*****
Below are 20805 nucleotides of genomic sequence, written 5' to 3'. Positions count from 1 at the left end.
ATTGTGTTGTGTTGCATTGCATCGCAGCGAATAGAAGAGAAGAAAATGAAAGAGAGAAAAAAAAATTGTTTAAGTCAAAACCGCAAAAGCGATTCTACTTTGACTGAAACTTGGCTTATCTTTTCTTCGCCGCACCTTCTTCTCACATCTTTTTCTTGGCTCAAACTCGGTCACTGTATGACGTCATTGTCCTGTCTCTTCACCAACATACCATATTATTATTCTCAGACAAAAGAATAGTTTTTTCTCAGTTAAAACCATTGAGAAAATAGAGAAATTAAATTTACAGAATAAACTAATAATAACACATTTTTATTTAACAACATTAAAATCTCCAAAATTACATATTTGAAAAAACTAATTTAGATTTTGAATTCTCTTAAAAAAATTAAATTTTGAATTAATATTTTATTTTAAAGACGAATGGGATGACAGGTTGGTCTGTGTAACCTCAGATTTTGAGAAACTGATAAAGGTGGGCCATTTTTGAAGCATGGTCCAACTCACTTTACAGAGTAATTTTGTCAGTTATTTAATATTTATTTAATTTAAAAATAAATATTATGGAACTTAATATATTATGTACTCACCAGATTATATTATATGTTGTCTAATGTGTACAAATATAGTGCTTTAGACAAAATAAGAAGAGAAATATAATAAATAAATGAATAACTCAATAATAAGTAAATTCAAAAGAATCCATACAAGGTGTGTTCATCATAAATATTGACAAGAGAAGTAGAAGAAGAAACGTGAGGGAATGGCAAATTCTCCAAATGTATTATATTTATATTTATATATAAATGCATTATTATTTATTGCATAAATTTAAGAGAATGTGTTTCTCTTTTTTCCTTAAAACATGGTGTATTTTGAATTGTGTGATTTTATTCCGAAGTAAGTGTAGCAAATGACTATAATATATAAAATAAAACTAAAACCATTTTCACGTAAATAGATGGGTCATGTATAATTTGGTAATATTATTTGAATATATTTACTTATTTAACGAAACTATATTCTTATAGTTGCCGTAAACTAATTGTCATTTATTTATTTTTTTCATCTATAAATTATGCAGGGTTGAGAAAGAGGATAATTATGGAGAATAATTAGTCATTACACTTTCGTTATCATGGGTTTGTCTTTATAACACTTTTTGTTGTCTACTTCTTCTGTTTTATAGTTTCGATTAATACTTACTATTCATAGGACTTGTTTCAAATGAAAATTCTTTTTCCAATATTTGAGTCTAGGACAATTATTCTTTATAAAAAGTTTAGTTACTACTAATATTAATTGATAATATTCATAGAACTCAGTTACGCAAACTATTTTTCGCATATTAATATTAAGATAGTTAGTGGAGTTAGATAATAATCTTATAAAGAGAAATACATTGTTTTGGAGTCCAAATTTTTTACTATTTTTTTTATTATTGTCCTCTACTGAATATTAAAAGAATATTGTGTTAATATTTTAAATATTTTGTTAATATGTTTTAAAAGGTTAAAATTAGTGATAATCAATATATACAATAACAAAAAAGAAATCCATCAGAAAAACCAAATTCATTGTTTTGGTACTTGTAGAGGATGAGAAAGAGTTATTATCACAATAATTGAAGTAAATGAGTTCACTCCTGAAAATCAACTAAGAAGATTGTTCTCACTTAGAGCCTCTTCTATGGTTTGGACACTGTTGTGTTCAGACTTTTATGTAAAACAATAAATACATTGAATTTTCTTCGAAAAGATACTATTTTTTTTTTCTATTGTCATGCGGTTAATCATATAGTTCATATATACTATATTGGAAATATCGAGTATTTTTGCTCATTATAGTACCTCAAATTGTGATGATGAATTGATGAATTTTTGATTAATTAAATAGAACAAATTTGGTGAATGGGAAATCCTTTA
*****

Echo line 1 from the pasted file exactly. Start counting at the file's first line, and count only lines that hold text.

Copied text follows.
Below are 20805 nucleotides of genomic sequence, written 5' to 3'. Positions count from 1 at the left end.